Tag Archives: Doctrine of Election

A God Who Chooses

Biblical Text: Matthew 11:25-30

This is my attempt to preach the doctrine of election which is way outside of the American Overton Window. Which is deeply odd and might explain our historical moment better than anything. For most of American history, the doctrine of election was born in the morrow of Americans. From the Shot heard round the world, through manifest destiny to the early progressive movement, Americans knew in their bones what being chosen was about. As Lincoln himself said “an almost chosen people”. But today, we insist not on a God who chooses, but we are free will maximalists. Which is how we’ve arrived at this deeply troubled day. Because it just ain’t so. The most important things in life aren’t our choices. This sermon, reflecting on Jesus’ words both about the Father’s good pleasure and the easy yoke, is my best attempt to proclaim election, and how it works itself out in time. The biggest step being that God chooses you in this hearing. You can’t choose Him, but he has chosen you. All you can do is opt-out of his grace.

The Arrival of Love

arrival-posterI joked with Ellen that I wished Hollywood could learn to space out movies as I’ve gone a year with going to the theatre, but there are five that are tempting now. I enjoy movies, but films promising enough to get me to go to the theatre are few. There are a couple a year that I would see, but they don’t make the multiplex. I’d have to go to The Little (the local art film place) on the specific day they are shown. Easier to pre-order the DVD, and most of these don’t depend upon a huge screen anyway. There are the big budget spectaculars like Doctor Strange. The huge screen would be a plus, but going to those would have to be a family thing and dropping $50 plus snacks (if I actually want to watch it instead of listening to the whining about no snacks) on Doctor Strange just isn’t appealing. Again, wait for the DVD. Those are some of the economic reasons that “films for Mark” don’t get made. That, and the fact that “films for Mark”, once you screen out the completely mindless CGI extravaganzas which are just cool, tend to cause thinking. Thinking is an activity most people don’t enjoy, especially mixed in their entertainment. All of that is what makes Arrival such a unique film. It slips though all of those problems and still works on many levels.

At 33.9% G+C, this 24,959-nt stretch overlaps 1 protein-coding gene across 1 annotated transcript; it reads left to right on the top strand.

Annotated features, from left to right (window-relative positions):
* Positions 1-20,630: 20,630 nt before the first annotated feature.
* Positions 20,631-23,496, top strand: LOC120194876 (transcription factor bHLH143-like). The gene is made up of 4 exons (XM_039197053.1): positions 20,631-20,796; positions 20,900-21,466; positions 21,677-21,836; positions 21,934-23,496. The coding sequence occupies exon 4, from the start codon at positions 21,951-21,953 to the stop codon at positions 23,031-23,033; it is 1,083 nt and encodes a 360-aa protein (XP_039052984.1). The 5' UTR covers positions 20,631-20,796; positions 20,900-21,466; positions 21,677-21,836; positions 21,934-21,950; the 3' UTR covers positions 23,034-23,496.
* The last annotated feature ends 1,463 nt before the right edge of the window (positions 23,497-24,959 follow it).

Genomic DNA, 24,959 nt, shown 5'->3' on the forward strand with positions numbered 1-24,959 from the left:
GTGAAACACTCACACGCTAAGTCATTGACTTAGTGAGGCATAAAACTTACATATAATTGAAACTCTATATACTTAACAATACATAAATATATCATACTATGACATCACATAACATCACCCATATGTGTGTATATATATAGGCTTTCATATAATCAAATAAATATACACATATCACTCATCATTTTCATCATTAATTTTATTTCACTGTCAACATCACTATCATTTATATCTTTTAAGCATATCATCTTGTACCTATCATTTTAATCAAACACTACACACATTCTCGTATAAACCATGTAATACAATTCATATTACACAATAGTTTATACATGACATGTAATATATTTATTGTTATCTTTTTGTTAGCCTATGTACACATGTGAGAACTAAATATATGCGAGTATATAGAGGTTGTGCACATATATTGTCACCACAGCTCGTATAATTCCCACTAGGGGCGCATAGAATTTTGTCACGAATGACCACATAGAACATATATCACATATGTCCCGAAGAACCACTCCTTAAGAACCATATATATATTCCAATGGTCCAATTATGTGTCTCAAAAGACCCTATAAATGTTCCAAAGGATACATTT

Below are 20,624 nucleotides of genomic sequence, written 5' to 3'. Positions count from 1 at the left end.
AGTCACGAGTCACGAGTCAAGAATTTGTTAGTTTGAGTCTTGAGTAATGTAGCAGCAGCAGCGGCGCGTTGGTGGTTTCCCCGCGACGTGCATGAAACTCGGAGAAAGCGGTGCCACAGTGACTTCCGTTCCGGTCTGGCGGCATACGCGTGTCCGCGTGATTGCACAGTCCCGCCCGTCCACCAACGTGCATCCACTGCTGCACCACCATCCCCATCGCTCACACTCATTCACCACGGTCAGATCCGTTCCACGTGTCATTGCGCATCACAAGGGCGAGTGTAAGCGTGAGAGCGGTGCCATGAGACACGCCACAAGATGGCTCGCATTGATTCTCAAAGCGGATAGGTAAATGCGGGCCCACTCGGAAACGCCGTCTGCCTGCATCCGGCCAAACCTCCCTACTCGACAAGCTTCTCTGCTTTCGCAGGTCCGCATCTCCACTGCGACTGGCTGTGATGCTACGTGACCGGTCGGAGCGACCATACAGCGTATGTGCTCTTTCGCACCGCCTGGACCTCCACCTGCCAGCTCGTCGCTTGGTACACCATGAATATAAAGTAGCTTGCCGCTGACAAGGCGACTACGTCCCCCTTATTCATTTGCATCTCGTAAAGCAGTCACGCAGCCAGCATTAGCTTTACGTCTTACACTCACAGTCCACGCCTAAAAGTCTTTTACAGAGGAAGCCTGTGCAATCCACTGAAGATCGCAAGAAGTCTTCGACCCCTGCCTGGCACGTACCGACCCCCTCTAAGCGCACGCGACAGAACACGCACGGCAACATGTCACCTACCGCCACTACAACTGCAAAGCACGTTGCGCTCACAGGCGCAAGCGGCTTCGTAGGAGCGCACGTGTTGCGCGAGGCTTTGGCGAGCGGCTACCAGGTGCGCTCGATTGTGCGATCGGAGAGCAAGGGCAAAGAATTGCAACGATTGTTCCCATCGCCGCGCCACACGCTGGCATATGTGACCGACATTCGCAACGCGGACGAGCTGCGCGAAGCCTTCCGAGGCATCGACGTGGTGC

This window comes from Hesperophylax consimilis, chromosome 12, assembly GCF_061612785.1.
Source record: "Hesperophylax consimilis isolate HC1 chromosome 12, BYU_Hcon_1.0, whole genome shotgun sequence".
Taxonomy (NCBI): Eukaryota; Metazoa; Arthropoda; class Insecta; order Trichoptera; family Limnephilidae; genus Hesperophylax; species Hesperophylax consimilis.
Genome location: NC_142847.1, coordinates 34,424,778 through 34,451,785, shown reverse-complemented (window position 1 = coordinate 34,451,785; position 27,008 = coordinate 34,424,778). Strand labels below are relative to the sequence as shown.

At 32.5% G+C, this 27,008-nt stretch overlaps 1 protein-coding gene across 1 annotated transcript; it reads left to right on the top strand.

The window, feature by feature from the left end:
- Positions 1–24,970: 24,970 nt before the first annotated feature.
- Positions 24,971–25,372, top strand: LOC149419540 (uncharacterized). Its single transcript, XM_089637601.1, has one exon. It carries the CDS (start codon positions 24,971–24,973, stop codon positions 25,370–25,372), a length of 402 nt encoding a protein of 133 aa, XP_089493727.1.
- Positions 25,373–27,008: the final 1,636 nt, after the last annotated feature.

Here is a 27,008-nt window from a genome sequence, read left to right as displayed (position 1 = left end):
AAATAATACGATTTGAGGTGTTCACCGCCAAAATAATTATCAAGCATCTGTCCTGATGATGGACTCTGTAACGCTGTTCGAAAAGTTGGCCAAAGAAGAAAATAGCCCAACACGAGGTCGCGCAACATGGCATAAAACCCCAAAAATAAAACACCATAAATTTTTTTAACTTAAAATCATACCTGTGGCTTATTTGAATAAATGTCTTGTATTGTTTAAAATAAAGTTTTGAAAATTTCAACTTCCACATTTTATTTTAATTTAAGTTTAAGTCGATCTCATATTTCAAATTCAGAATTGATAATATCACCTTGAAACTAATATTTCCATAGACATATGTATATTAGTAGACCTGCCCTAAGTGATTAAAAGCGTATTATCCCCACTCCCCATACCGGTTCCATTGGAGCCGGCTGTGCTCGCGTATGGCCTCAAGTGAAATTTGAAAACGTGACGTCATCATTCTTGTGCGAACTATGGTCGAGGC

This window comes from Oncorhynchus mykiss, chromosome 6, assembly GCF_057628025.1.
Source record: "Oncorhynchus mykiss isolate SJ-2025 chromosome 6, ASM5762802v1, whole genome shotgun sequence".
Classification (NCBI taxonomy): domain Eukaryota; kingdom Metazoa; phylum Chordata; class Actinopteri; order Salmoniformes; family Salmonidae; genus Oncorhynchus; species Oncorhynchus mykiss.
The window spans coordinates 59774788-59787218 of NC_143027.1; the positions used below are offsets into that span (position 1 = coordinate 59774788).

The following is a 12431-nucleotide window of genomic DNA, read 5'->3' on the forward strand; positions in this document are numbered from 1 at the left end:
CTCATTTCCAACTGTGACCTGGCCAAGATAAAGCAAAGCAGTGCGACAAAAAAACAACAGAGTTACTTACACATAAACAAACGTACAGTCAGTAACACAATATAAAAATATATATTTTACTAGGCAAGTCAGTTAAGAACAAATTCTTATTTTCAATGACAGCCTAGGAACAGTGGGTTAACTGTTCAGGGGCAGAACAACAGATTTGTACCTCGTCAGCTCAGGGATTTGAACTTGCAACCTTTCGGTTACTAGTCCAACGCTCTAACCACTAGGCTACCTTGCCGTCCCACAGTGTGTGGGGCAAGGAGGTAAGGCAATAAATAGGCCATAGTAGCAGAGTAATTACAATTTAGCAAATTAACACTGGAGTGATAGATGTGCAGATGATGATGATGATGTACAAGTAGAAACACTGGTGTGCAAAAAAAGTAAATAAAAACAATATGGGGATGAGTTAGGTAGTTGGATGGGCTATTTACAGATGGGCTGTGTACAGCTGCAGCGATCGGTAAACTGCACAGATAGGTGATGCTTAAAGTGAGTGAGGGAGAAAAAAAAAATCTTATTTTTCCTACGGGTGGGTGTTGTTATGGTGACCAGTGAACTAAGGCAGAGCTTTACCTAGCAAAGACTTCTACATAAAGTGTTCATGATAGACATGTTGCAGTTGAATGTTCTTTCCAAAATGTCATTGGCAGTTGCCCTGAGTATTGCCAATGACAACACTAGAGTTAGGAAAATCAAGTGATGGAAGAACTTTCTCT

The basic premise is all there in the title – Arrival. Aliens arrive on planet earth, and simplistically the plot is about how we collectively react. Close Encounters and Contact are closest to that simple plot, but Arrival, regardless of its containing aliens, isn’t really about the aliens. Although it does work at that level. I suppose because they would be afraid of giving something away, the love story isn’t part of the advertising. Calling it a love story might be a stretch, but love is at the core of the story. Love is also what makes Arrival a film you can’t stop thinking about.

I personally am not concerned with spoilers because if a movie is ruined by knowing about it, it wasn’t much of a movie to begin with, but this is your warning. Stop reading and go see it. What follows will be spoilers.

Arrival is about two questions. The military-state structures want to know “What is your purpose?” The question that over-rides that for the main character is “if you knew, would you live it anyway?” In the movie these are expressed as a contemplation of time. As a Christian what Arrival captures better than anything I’ve ever seen or read is the doctrine of election.